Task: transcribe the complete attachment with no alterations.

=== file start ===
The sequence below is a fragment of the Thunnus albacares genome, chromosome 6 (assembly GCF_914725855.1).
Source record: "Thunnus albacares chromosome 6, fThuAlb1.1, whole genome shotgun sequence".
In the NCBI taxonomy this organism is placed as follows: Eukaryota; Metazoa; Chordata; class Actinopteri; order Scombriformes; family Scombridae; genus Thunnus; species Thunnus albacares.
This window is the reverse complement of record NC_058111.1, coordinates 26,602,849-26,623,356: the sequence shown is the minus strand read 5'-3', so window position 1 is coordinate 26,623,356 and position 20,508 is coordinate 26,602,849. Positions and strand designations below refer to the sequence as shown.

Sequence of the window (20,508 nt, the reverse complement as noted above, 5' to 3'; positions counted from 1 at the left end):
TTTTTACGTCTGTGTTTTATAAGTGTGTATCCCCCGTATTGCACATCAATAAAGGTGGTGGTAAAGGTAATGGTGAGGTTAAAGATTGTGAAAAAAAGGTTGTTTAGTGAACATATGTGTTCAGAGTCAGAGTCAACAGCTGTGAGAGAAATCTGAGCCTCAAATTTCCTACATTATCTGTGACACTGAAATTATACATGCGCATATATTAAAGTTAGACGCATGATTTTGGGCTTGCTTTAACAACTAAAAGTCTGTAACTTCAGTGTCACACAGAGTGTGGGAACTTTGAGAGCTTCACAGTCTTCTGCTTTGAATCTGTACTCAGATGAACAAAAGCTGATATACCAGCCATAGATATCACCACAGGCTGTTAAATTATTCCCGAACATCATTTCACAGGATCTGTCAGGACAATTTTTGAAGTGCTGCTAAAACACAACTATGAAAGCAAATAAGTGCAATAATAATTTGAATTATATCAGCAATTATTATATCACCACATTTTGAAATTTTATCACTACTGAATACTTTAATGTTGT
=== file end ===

The sequence below is a fragment of the Thunnus albacares genome, chromosome 6 (assembly GCF_914725855.1).
Source record: "Thunnus albacares chromosome 6, fThuAlb1.1, whole genome shotgun sequence".
In the NCBI taxonomy this organism is placed as follows: Eukaryota; Metazoa; Chordata; class Actinopteri; order Scombriformes; family Scombridae; genus Thunnus; species Thunnus albacares.
This window is the reverse complement of record NC_058111.1, coordinates 26,602,849-26,623,356: the sequence shown is the minus strand read 5'-3', so window position 1 is coordinate 26,623,356 and position 20,508 is coordinate 26,602,849. Positions and strand designations below refer to the sequence as shown.

Sequence of the window (20,508 nt, the reverse complement as noted above, 5' to 3'; positions counted from 1 at the left end):
TTTTTACGTCTGTGTTTTATAAGTGTGTATCCCCCGTATTGCACATCAATAAAGGTGGTGGTAAAGGTAATGGTGAGGTTAAAGATTGTGAAAAAAAGGTTGTTTAGTGAACATATGTGTTCAGAGTCAGAGTCAACAGCTGTGAGAGAAATCTGAGCCTCAAATTTCCTACATTATCTGTGACACTGAAATTATACATGCGCATATATTAAAGTTAGACGCATGATTTTGGGCTTGCTTTAACAACTAAAAGTCTGTAACTTCAGTGTCACACAGAGTGTGGGAACTTTGAGAGCTTCACAGTCTTCTGCTTTGAATCTGTACTCAGATGAACAAAAGCTGATATACCAGCCATAGATATCACCACAGGCTGTTAAATTATTCCCGAACATCATTTCACAGGATCTGTCAGGACAATTTTTGAAGTGCTGCTAAAACACAACTATGAAAGCAAATAAGTGCAATAATAATTTGAATTATATCAGCAATTATTATATCACCACATTTTGAAATTTTATCACTACTGAATACTTTAATGTTGT